Is South Korea really in the post-method era?

Here is my abstract: The theme of this conference is “principled pragmatism” which happens to be one of three attributes Kumaravadivelu highlights as part of the post-method condition. Are we really in a post-method condition here in South Korea? The post-method world is one where teachers are equipped with the skills, attitude, and autonomy to create their own relevant theories of practice. Is this happening? How are teachers developing these skills? Are teachers given the autonomy to make their own pedagogical choices?  Instead, are teachers in Korea looking for that best method that will make their teaching better? Are they looking for that one book, or that one assessment tool that will make things better? Are they searching for that one activity that will go over well in Monday’s class? Or, are they creating their own theory of practice that based on theory, experience and what Prabhu would call their own “sense of plausibility.” In this interactive presentation and discussion we will discuss the above questions and think about the South Korean context as related to the post-method era. No activities will be shared. It is hoped teachers will walk away with a clearer sense of their role as EFL educators in South Korea.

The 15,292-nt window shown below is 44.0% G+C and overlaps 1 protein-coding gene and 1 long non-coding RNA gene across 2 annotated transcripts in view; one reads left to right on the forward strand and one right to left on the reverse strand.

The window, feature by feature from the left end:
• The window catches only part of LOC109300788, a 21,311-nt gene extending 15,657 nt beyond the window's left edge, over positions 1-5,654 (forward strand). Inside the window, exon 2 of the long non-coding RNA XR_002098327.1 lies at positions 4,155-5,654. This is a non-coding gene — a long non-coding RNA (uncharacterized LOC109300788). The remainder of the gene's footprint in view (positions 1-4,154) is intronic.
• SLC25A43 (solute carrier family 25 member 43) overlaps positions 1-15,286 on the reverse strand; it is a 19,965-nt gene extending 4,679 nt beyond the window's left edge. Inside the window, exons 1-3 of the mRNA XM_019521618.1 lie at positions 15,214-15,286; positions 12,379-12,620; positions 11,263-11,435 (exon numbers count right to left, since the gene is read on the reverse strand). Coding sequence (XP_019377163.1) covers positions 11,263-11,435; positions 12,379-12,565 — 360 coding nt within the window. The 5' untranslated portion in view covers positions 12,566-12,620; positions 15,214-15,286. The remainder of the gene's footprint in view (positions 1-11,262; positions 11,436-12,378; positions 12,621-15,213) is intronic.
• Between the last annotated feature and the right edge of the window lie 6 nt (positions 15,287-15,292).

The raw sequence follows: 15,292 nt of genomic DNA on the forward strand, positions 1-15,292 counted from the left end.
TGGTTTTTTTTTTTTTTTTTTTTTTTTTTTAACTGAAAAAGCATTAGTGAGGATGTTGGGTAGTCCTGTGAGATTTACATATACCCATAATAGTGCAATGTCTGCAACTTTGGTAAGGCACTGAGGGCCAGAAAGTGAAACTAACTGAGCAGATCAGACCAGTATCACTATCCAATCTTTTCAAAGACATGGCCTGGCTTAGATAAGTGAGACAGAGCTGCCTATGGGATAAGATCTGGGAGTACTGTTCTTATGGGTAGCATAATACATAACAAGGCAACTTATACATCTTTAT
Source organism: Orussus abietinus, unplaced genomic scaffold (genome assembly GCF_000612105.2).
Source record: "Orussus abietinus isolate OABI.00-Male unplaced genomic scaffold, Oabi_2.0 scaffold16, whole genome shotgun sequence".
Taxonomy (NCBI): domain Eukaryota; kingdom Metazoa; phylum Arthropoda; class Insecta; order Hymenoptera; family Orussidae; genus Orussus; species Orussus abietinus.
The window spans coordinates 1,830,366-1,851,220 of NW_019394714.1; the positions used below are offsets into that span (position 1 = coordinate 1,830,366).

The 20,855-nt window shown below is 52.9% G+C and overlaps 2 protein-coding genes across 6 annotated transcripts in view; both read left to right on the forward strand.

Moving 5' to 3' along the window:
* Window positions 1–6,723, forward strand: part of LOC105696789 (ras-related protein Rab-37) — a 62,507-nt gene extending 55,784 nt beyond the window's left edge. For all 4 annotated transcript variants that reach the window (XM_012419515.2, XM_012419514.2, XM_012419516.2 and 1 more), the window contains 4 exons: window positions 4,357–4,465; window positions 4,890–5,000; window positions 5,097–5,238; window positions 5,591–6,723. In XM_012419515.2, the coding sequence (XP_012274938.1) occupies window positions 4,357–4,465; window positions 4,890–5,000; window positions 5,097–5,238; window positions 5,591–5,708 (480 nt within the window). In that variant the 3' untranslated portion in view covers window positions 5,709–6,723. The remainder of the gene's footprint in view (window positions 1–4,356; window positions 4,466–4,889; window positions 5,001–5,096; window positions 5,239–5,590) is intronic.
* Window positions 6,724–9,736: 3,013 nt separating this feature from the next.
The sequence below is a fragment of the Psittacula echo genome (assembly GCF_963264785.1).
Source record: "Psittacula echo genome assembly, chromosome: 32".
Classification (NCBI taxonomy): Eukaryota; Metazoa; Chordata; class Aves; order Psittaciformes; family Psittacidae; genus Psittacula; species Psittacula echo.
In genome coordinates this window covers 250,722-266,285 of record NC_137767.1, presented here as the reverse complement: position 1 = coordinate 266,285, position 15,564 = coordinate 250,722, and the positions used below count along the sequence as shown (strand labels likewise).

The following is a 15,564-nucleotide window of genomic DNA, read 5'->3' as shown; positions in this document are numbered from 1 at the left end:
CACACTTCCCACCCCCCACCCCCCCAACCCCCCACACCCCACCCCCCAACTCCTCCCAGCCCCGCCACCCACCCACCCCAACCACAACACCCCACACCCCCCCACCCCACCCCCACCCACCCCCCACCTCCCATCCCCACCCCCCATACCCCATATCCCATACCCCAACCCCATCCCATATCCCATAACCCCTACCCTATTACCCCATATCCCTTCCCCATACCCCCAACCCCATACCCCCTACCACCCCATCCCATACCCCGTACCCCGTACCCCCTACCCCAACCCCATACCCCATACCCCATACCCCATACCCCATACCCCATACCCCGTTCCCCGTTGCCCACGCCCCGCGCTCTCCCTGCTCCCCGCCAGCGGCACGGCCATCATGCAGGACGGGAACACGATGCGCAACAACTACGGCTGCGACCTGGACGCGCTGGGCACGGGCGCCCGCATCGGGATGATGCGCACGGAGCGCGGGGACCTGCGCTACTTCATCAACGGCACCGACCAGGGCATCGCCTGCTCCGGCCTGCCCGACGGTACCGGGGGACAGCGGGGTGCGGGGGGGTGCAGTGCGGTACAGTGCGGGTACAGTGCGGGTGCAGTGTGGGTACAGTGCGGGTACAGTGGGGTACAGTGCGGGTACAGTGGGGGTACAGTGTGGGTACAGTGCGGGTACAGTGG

I was pretty shocked when this was accepted. Maybe someone found the light referencing scenarios sexy. So, now I have to do it! I am hoping to use nice examples of teachers not acting in post-method ways, man. I am also hoping to get a discussion going about the current situation as related to the post-method era in addition to hoping not to make too much of a fool of myself.
Any comments and questions and suggested readings are very welcome.

 

 

 

Final note: My favorite part of the abstract (assuming I am allowed to have a favorite part of my own abstract) is the line, “No activities will be shared.” I wonder if anyone searching for an activity to use  on Monday morning will

 

5 comments

  1. Pingback: Maydaze | ELT Rants, Reviews, and Reflections

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